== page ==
No. 05-4397 Jacobson v. Summit County CSB Page 2 permanent custody based upon its contention that Ms. Jacobson was not capable of providing proper care for Jessica, who was born with several physical deformities requiring numerous surgeries and extended hospital stays. The Board's position was buttressed by allegations that Ms. Jacobson had abused and neglected Jessica. The decision of the juvenile court was affirmed in December 2002 by Ohio's Ninth Judicial District Court of Appeals. Ms. Jacobson then filed a motion for relief from the judgment under Rule 60(b) in the Summit County Court of Common Pleas. This motion was denied, and Jacobson's appeal to the Ninth Judicial District Court of Appeals on the Rule 60(b) issue was similarly unavailing. Jacobson then appealed both rulings to the Ohio Supreme Court, which declined to address either appeal. On March 10, 2005, Ms. Jacobson filed a petition for writ of habeas corpus in federal district court, claiming that her daughter was being unlawfully detained because she was not given a fair hearing at the permanent custody trial. The Child Services Board moved for summary judgment on the matter, arguing that habeas corpus was not available as a remedy. The district court granted the motion on two grounds: (1) because federal habeas jurisdiction is not available to review state court custody determinations, and (2) because federal habeas relief is not available when, as here, there was an adequate remedy at law. Ms. Jacobson now appeals the district court's ruling. II Ms. Jacobson's argument before the district court was that her daughter was unconstitutionally detained and restrained of her liberty, and thus a writ of habeas corpus should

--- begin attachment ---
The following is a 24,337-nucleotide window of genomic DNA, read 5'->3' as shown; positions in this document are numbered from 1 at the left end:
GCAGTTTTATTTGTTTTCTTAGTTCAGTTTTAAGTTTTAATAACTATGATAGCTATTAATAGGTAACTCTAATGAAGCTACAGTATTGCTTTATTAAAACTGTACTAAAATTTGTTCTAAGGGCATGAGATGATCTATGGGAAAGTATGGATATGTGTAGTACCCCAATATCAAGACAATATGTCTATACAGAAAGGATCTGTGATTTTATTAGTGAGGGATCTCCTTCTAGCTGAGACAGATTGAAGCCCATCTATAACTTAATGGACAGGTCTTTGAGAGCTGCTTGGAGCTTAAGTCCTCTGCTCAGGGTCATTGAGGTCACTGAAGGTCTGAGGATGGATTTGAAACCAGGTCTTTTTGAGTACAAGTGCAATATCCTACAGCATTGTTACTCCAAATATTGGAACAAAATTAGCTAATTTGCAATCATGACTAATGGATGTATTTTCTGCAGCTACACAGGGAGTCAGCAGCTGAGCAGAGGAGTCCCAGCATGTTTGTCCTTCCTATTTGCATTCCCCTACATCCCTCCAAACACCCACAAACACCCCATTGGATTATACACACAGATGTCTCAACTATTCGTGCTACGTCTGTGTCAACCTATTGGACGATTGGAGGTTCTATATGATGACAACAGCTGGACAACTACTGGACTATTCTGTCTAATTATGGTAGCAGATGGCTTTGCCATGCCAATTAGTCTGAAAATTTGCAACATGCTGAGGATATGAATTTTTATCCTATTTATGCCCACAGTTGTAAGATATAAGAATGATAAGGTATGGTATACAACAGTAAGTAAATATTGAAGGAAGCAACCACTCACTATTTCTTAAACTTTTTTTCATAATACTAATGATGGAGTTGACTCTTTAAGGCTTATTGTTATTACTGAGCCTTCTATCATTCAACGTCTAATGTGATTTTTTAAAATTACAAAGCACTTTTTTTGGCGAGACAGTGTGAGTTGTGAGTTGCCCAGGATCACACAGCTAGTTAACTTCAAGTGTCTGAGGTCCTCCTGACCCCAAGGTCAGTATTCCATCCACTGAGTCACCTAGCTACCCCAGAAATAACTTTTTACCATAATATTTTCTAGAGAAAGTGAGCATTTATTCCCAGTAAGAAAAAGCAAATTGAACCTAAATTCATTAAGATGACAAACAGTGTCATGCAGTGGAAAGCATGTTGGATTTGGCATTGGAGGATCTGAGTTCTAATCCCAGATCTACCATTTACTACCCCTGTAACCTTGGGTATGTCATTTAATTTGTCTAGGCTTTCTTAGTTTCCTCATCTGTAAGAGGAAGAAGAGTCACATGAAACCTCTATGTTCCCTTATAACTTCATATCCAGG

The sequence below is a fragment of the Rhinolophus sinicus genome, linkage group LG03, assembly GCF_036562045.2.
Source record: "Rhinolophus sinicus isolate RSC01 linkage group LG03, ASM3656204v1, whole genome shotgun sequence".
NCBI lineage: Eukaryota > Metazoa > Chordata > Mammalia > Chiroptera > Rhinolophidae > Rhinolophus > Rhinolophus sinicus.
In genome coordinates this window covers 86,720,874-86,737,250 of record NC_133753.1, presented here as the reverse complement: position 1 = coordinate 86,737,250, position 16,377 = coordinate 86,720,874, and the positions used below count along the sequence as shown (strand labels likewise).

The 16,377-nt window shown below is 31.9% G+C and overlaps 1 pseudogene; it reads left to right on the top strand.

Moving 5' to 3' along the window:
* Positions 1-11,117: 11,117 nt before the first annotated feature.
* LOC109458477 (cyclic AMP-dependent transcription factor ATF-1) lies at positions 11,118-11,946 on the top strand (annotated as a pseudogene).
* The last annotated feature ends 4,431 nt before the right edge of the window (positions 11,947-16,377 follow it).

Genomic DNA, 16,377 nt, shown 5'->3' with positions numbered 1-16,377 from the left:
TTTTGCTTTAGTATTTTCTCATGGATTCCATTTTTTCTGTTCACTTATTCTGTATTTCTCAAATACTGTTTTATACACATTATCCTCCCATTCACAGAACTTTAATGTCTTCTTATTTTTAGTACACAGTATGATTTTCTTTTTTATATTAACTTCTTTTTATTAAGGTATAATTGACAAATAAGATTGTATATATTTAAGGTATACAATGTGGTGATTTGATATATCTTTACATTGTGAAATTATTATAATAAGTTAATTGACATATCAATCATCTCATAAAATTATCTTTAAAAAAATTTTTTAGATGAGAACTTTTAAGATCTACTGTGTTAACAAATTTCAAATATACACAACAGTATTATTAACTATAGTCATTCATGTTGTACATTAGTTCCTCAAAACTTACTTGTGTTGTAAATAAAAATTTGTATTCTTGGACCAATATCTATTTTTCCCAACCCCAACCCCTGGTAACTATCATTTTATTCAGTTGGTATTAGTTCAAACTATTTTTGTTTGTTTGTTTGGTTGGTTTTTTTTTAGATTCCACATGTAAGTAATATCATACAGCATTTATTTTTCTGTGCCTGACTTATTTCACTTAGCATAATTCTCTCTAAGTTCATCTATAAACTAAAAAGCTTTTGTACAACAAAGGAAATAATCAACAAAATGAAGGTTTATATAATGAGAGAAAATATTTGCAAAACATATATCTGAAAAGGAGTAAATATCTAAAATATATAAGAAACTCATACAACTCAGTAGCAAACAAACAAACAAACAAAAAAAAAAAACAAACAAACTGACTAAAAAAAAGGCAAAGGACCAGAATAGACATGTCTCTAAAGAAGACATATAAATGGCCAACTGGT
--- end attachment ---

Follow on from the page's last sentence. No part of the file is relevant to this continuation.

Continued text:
No. 05-4397 Jacobson v. Summit County CSB Page 3 issue, releasing Jessica back into Ms. Jacobson's custody.1 On review, we need not reach the district court's denial of the writ on "adequate remedy at law" grounds because the question may be resolved on jurisdictional grounds alone. In Lehman v. Lycoming County Children's Services, 458 U.S. 502, 516 (1982), the Supreme Court held that federal courts are without jurisdiction under 28 U.S.C. § 2254 to review state court judgments involuntarily terminating parental rights. The Court's decision in Lehman was based on a reading of the word "custody" as it appears in the habeas statute: [A]lthough the children have been placed in foster homes pursuant to an order of a Pennsylvania court, they are not in the "custody" of the State in the same sense in which that term has been used by this Court in determining the availability of the writ of habeas corpus. They are in the "custody" of their foster parents in essentially the same way, and to the same extent, other children are in the custody of their natural or adoptive parents. 458 U.S. at 510. See also Middleton v. Attorneys General of the States of New York and Pennsylvania, 396 F.3d 207, 209 (2d Cir. 2005) (noting that "the federal courts do not have jurisdiction to review by means of a habeas application a state court's child-custody determination"); Amerson v. State of Iowa, Iowa Dep't of Human Services, 59 F.3d 92, 94-95 (8th Cir. 1995) ("The state's physical custody of [the boy] has not restrained his liberty to a significantly greater extent than a parent's or foster parent's custody. The state has neither incarcerated [the boy] nor imposed penal restrictions upon him. Such custody does not present the type of confinement for which habeas jurisdiction traditionally exists."); Harless v. Dep't of Child Protective Services, Tarrent County Texas, No. 3:99CV-74-S, 1999 WL 33756653, at *2 (W.D. Ky. Feb. 10, 1999) (same).